I faced up to the past, I changed the necessary and I buried those monsters good and proper. I put coping mechanisms in place that would see me through the toughest of times, and it means I am able to focus on present-day challenges. I have essentially compartmentalised the painful elements of my past, so they can’t hurt me any more. 

When I made the decision to turn my life around back in November 2006, I didn’t have a clue that I’d be implementing changes that would directly impact my mothering abilities.

That is exactly what I was doing though. 

Untitled designSo what next?

If you’re reading this and know in your heart of hearts that you have demons stemming back to your childhood, then you must acknowledge them.

The next step is to forgive yourself and anyone else you need to for them.

Then you need to let those fuckers go. You hear me?

Work out a plan to rid yourself of them once and for all.

Believe me you will have never felt lighter in your entire life.

Do it for the sake of your kids. Whether they are already here, or they’re a mere thought at the back of your mind. 

It’s going to be hard work, make no mistake about that, but it has to be done.  

I’ll be cheering from the sidelines, and wishing you all the luck in the world on your journey!  

 

How Travelling Made Me A Better PersonOn this very day, many moons ago aged 22, I embarked on my first travelling expedition. I’d been on holiday prior to that, but never for longer than a week, and Greece was the furthest afield I’d gone.

I had recently passed probation in a new job, and they had to make my role redundant. They had a different position they wanted me to take on instead, and rather than negotiate a pay rise I got them to agree a three month sabbatical. I’d been living in a party house for a few years with a bunch of wild antipodeans, and my trip to Thailand and Australia was with some house mates.

We all have our own agenda in life of course, and travelling isn’t for everyone. I’ve met people over the years that had zero desire to do anything more than holiday in swanky resorts. That’s great for them, because they wouldn’t be happy to slum it in backpacking guest houses or rooms in Asia that cost less per night than the price of their morning coffee. Other people hate flying, so don’t go anywhere that will take more than a few hours to get to. 

For me however, I know with absolute conviction, that going on that trip was one of the best decisions I have ever made. It sparked off a different mind set in me, and ultimately I know that travelling the world in my twenties has made me a better person. Wow, that’s a big statement right? Here are the reasons why.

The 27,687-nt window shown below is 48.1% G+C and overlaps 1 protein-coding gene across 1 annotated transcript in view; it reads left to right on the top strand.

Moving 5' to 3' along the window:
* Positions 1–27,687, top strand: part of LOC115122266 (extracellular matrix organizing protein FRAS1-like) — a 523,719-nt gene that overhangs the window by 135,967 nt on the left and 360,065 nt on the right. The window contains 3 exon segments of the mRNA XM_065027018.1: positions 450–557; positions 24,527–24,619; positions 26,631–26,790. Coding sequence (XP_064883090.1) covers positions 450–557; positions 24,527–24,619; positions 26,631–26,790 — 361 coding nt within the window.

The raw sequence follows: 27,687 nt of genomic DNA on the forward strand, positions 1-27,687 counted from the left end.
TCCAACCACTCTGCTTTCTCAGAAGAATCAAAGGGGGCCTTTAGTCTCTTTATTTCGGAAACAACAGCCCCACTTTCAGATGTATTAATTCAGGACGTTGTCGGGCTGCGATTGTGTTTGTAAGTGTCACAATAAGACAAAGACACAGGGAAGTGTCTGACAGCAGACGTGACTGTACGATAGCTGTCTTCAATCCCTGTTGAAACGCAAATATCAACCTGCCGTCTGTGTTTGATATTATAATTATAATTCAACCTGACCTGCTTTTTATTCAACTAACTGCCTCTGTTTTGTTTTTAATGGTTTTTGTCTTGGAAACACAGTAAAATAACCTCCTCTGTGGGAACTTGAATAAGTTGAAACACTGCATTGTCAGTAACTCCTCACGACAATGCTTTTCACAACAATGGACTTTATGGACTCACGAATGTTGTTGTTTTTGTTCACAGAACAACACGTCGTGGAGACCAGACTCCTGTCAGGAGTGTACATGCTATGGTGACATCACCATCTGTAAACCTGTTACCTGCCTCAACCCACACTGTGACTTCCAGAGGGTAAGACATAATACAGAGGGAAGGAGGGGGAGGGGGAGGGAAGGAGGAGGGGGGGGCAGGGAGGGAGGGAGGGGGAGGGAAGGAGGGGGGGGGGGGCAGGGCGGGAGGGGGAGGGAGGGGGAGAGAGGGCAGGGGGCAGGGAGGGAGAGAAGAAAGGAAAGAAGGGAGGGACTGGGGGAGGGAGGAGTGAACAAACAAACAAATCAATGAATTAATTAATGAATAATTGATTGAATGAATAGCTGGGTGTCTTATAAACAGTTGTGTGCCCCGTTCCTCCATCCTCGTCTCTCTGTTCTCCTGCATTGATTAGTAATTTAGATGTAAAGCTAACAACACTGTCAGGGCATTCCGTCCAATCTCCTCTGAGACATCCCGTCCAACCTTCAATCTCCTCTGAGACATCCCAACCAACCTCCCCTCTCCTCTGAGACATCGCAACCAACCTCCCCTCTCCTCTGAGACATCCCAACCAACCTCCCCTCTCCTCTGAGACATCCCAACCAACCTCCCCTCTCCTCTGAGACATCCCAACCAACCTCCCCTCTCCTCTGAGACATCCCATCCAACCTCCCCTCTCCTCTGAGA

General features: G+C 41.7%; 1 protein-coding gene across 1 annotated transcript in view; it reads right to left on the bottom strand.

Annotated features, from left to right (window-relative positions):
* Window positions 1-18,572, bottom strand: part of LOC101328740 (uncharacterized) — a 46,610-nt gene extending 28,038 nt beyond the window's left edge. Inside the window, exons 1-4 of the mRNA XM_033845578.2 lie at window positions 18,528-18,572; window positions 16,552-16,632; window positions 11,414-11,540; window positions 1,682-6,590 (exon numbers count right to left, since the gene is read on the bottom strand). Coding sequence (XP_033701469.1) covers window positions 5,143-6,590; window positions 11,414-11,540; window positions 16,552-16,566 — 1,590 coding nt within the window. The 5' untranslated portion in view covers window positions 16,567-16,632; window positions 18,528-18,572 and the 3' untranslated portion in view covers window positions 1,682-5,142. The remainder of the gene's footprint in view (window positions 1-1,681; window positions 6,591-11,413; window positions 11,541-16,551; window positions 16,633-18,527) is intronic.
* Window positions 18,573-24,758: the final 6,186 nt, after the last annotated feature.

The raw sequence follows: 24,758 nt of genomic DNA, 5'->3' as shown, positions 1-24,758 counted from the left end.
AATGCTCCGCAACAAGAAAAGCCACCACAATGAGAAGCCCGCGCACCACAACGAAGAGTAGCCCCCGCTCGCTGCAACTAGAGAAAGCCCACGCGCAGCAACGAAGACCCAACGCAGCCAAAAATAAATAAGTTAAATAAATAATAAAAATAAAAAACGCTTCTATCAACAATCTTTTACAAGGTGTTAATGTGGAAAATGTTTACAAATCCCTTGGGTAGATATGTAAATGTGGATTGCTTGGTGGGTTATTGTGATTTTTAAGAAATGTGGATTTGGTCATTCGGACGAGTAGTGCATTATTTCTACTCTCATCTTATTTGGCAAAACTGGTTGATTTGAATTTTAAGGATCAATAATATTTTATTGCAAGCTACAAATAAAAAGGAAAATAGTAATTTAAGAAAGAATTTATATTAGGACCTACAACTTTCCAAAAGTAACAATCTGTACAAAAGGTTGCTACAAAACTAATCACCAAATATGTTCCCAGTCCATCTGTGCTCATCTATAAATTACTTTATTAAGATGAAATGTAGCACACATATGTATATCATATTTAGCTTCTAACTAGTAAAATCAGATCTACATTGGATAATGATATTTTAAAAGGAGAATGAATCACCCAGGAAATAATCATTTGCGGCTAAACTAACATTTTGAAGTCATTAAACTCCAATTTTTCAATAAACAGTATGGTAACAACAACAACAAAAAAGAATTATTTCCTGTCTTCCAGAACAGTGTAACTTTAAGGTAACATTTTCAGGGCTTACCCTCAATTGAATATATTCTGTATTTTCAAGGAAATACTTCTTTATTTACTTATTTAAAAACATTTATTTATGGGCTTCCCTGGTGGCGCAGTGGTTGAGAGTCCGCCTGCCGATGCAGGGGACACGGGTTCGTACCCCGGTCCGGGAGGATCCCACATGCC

Made me more adventurous

That first trip was a very gentle introduction to exploring the world. Jungle trekking in the north was good fun, and Bangkok is a full on assault on all senses, but even a decade and a half ago, the southern Thai islands weren’t exactly full of local culture. It felt more like club hopping than island hopping at times, and laying around sunbathing on beaches certainly doesn’t qualify for hard travelling. Australia has always been first world, and my only shock to the system was how expensive everything was (bloody GST)!

The first trip whet my appetite though, and less than eighteen months later I returned to Thailand with a more intrepid outlook. Less than a year after that, I headed out there all by myself and had the time of my life. I met my husband on that trip – third time lucky I guess. There are so many countries still on my must-see list, I don’t think the travel bug ever leaves your system once you catch it. 

Opened my eyes to the wider world

Although I had been living independently since I was 15, and had met a large variety of people by the time I was 22, my views on the world were still rather blinkered. I don’t think it’s possible to truly empathise with poverty until you see it with your own eyes. I didn’t properly ‘get it’ until witnessing entire families living in a rubbish dump in Cambodia.

Made me more accepting of other people

I met some awesome people on all my trips, but taking the third one solo meant that unless I wanted to be on my own day in day out, I had to meet others. Some of them I gelled with immediately, and they are still a part of my life, others not so much. I didn’t feel compelled to spell out all their flaws and fall out with them though. I got into a fair few heated debates, because of differences in opinion, but no proper arguments. I learnt many lessons in when to keep schtum – something I wasn’t very well versed in at all back then.

It was lots of fun

Travelling was many things, but more than anything else, it was a whole lot of fun. My experiences on the road have given me lots of useful tools to help me succeed in life, and if I could give just one piece of advice to a teenager after they finish education, it would be to travel the world before settling down. This is the main thing that I hope to see my own kids following in their parents footsteps on.